As followup of this question, I would like to know where the STDOUT and STDERR of a program on which I've run disown -h is redirected to.


disown does not change the programs STDOUT/ERR. They will still go to wherever you redirected them (using > etc.). If you did not redirect them, they'll continue to go into the terminal you started the program from (until you close that terminal, in which case they'll be discarded).

To illustrate, run this in a terminal:

bash -c 'while true; do sleep 1; echo hi; done' &

This will print "hi" every second (and annoy you terribly ;-)). If you disown the program after start, the "hi"s will just continue. You need to find the shell's PID (using e.g. ps) and kill it to make it stop.


Based on the comments, maybe what you really want to do is to recover the output of the program after you disowned it and closed the terminal it was running in. This is explained in this question: After-the-fact remote nohup with tcsh (thanks to quack quixote).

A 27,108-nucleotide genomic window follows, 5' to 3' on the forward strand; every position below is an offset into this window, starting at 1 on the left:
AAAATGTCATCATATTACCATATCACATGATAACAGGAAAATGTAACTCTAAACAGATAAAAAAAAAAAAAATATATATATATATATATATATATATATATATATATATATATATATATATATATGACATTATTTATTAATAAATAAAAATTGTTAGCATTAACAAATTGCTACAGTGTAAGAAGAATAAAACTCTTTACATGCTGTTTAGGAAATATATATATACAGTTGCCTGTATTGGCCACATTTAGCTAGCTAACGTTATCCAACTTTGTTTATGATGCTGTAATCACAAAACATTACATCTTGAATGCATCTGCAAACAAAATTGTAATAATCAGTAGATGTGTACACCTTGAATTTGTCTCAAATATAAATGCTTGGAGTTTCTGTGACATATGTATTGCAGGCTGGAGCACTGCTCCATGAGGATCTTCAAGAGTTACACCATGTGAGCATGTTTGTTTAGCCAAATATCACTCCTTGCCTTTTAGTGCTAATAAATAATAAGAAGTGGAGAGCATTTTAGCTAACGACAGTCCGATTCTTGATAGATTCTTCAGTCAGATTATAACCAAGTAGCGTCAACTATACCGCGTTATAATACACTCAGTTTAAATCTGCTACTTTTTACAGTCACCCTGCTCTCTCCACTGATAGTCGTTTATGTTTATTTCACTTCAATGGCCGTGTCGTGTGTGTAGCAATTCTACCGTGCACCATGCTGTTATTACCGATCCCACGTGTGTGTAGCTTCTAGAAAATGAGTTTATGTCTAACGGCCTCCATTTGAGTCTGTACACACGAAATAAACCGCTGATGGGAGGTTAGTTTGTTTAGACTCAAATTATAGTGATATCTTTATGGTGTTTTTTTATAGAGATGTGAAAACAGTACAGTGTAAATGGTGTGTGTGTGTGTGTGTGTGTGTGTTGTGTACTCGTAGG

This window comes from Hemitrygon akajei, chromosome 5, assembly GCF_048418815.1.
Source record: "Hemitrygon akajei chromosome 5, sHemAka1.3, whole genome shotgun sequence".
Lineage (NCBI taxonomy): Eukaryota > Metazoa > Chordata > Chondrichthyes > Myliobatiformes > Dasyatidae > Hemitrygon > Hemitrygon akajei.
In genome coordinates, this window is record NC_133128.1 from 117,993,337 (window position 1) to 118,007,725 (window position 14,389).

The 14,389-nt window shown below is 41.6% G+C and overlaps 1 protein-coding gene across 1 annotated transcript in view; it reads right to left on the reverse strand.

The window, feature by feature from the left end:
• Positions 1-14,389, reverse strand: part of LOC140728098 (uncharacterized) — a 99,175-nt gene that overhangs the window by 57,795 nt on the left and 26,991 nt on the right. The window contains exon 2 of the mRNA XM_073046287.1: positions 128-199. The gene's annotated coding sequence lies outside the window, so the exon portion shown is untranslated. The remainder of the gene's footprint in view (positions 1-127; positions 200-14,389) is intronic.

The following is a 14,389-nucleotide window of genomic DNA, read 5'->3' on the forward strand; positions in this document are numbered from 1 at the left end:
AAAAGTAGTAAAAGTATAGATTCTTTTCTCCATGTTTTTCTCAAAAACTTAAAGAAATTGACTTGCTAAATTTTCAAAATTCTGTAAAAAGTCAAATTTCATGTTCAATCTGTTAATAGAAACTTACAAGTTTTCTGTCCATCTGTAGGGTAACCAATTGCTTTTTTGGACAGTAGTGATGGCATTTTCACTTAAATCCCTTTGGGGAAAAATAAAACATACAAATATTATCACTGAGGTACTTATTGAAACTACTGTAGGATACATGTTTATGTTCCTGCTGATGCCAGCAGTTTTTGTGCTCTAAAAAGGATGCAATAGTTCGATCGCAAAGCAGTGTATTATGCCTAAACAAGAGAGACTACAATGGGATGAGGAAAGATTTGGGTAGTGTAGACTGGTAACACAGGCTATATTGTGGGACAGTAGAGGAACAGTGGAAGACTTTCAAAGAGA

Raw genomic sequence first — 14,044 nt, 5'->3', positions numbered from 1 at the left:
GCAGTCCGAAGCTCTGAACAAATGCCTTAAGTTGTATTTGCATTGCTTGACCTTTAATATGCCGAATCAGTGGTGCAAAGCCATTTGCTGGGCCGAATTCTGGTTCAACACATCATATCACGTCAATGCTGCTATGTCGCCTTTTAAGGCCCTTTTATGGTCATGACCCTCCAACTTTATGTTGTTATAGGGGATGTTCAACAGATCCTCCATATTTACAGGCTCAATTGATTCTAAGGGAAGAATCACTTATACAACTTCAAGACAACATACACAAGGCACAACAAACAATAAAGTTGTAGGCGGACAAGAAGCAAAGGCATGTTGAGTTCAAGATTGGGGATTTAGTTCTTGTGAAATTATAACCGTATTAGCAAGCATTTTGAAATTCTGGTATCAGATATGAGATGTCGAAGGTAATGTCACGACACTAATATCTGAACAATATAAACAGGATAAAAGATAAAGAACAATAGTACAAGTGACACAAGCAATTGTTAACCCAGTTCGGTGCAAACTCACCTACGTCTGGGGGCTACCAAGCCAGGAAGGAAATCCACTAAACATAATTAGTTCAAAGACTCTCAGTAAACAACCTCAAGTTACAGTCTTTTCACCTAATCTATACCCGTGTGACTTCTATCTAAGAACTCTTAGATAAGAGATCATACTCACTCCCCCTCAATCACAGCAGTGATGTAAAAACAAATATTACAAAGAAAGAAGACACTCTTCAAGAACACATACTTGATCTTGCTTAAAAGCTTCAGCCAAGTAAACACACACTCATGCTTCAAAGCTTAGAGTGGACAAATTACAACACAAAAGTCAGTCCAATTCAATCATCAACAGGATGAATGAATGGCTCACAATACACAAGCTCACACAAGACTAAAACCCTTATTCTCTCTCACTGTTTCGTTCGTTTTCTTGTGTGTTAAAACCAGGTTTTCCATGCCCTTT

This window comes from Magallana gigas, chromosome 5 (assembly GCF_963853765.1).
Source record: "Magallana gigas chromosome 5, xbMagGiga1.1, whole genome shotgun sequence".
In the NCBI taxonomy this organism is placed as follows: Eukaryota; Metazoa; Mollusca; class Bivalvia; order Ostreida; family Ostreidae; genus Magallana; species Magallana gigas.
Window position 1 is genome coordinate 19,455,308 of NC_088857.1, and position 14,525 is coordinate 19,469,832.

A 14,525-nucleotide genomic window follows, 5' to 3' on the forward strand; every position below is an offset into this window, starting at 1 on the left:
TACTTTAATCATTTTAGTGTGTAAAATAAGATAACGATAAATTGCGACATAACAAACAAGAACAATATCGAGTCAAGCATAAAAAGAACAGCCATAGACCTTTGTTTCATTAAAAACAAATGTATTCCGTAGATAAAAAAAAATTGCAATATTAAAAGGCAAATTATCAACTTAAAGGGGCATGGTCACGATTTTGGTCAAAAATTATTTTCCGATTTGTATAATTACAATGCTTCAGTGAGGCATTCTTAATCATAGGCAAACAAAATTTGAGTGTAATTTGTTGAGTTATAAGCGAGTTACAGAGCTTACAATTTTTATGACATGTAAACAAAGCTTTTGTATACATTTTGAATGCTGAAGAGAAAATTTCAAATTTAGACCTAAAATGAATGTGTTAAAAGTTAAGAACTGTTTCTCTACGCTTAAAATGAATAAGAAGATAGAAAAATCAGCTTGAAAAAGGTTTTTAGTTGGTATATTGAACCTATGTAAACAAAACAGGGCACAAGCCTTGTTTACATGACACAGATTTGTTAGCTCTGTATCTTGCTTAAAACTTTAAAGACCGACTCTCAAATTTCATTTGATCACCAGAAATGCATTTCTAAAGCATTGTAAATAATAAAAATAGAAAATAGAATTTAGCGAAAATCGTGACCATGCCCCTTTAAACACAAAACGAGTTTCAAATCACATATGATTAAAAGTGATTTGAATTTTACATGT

• According to his previous question, the fact is that he closed this previous terminal. How can he get the output, then? – Gnoupi Mar 29 '10 at 9:39
  • @Gnoupi: I don't think there's any way to get the output back. At least I've never heard of any way. – sleske Mar 29 '10 at 9:43
  • Thanks for the comment Gnoupi :-) In facts, the output is nowhere to be found. I'll keep looking though :-) – Thrawn Mar 29 '10 at 9:45
  • 1
    this really is the answer: disown doesn't change anything; you need to setup any capture or redirection when you start the process. if you need it afterwards, gdb is your (only) friend: superuser.com/questions/50058/… – quack quixote Mar 29 '10 at 9:48
  • @quack - I would say that the question needs refactoring, then, to emphasize on the actual use case, rather than only the tool. In the current form (centered on disown), this is indeed the correct answer. But from the context, with the previous question, the user wants simply to recover the output, and in this case your link is the answer. – Gnoupi Mar 29 '10 at 10:01

Your Answer

By clicking “Post Your Answer”, you agree to our terms of service, privacy policy and cookie policy

Not the answer you're looking for? Browse other questions tagged or ask your own question.